Food as a Wearable Insight

Back in 2018, I was introduce the the Freestyle Libra 2 and 3 device. This the time I was exploring APIs and designing with Applications like Origami and Protopie. Having access to open data and really trying to design prototypes with data end points felt like a game changer.

Since I had just started playing with open API’s my partner was seriously concerned about food and what the effect it was having on her and her body. So after listening to a lot about how was food was affecting her and shouldn’t find the solution no matter what she did. This included having a camera stuck down her thought she told me that she was going to try a better understand the how food was effecting her from the inside. As always, I was curious to see how technology could help. What came through the mail was a box, a little stand alone device and a sensor to be “connected” (inserted) in the her arm with the aim of giving her more data to understand what happening to her when she was eating her daily food.

Fast forward a couple of years and ive always kept this experience in back of my mind. I remember taking a look at the app and thinking, maybe someone should design a better be app.

With my continued interested in Wearables and Smart Devices other than Phone and Tables and having worked in the last couple of years in consumer Internet of things (IoT/Smart devices) space and having in background in designing for AI and a variety of interfaces I wanted to learn more about the industry. Let’s face it this was section of my site where I get to explore different technologies that peak my interest on how they work. So let’s get into it.

When I was introduced to these kind of devices I was shown a device like the above, a rather bulky hand held device with a sensor that via bluetooth connects and reads the data. The flash glucose monitoring system records glucose levels throughout the day and night. The FreeStyle Libre 2 system is made up of the FreeStyle Libre 2 sensor and the FreeStyle LibreLink app. The system includes a small, water-resistant sensor that you wear just under the skin on your upper arm for 14 days at a time. The sensor sends real-time glucose readings to your smartphone every minute and stores up to 8 hours of glucose readings in 15-minute intervals. It is has been designed to be water-resistant and can be worn for up to 14 days, even during activities like swimming, showering, and exercising.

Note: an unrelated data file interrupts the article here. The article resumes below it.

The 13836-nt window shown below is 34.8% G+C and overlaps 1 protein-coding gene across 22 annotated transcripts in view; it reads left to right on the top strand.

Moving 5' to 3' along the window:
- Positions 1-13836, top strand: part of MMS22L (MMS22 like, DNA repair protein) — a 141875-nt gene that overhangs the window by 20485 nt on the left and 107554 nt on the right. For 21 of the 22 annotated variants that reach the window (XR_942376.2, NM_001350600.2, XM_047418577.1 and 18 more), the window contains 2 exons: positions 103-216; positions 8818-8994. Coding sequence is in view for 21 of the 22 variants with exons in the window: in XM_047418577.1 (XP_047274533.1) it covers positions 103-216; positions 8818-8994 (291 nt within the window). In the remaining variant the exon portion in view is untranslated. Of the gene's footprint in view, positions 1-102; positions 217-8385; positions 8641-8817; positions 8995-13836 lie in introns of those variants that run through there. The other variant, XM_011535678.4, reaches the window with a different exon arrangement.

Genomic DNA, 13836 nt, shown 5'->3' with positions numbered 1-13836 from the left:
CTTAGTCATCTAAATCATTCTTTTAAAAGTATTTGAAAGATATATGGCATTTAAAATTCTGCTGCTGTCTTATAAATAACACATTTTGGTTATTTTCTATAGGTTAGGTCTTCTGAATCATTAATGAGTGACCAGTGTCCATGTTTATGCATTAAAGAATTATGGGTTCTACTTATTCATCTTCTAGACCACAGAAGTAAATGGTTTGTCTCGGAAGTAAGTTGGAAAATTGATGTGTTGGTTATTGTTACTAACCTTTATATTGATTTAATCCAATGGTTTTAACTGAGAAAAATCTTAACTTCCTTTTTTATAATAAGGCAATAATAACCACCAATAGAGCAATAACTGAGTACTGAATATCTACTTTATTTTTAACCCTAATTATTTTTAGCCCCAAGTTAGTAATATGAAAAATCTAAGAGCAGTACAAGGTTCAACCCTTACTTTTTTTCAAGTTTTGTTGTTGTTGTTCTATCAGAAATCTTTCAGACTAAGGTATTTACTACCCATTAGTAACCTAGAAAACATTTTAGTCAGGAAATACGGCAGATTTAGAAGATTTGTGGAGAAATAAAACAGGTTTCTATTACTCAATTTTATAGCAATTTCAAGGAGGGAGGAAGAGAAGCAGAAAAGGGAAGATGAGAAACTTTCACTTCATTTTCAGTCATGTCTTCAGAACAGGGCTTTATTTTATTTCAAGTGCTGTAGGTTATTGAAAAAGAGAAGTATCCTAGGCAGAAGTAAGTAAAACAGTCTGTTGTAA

After a little bit of background reading about how the device worked I decided to give it a go as well. – Nothing better than having first hand experience when using a device or service I thought. After using the device I started seeing how food was effecting my body. In so many people i’ve seen how the effects food can be hard to see. Having something on the inside giving us information was a huge step forward. I only chose to wear the device for a 2 month and after this stoped since I felt it wasn’t 100% essential to my general life but I had a lasting effect on me.

Fast forward a few years closer to the present I kept this experience with me and started seeing these devices getting more and more main stream. Such as Zoe and others, taking the work of the FreeStyle Libre 2 and 3 and pushing forward to main stream and transforming these bulky stand alone devices into an App that can be loaded on Smart phones with a NFC chip.

In the last couple of months again I started reading a lot about these devices and how they work in detail, since i’ve been working in the Wearable and Smart devices sector. I’ve had a to research all kinds of devices and how they connect using different methods such as Wifi, Bluetooth, Direct Wifi, various Google and Amazon protocols to help devices connect.

To do my background my research, I came across many videos talking about how various companies have started bring these devices to main steam, for me at this point my focus was about a reviewing or learning how Zoe or other companies are using these devices but to learn more about the technology behind these devices.


How does the Freestyle Libre sensor attach? 

  • A sensor pack (contains the actual glucose sensor that sticks to your skin)
  • A sensor applicator (applies the sensor to your skin)
  • An alcohol wipe – prepares the skin pre-application

The Freestyle Libre parts are the sensor and the reader. The sensor is the small, round device that includes a tiny, flexible wire inserted just under the skin to measure glucose levels continuously. The other component, the reader, is a handheld device that scans the sensor to display real-time glucose readings, historical data, and trends.

This is the fun part.  The filament contains an enzyme called glucose oxidase, this enzyme reacts with the interstitial fluid, converts glucose to hydrogen peroxide.  A current is then generated which is electronically transmitted to your reader or smartphone app.

For a more detailed scientific understanding on how does the sensor measure glucose  (This amazing detailed read to understand how the sensor works) here’s one of many articles that digs deeper.

It’s important to note that this is an interstitial reading not a blood reading.  It is a proxy for a blood reading.  It’s good enough for me.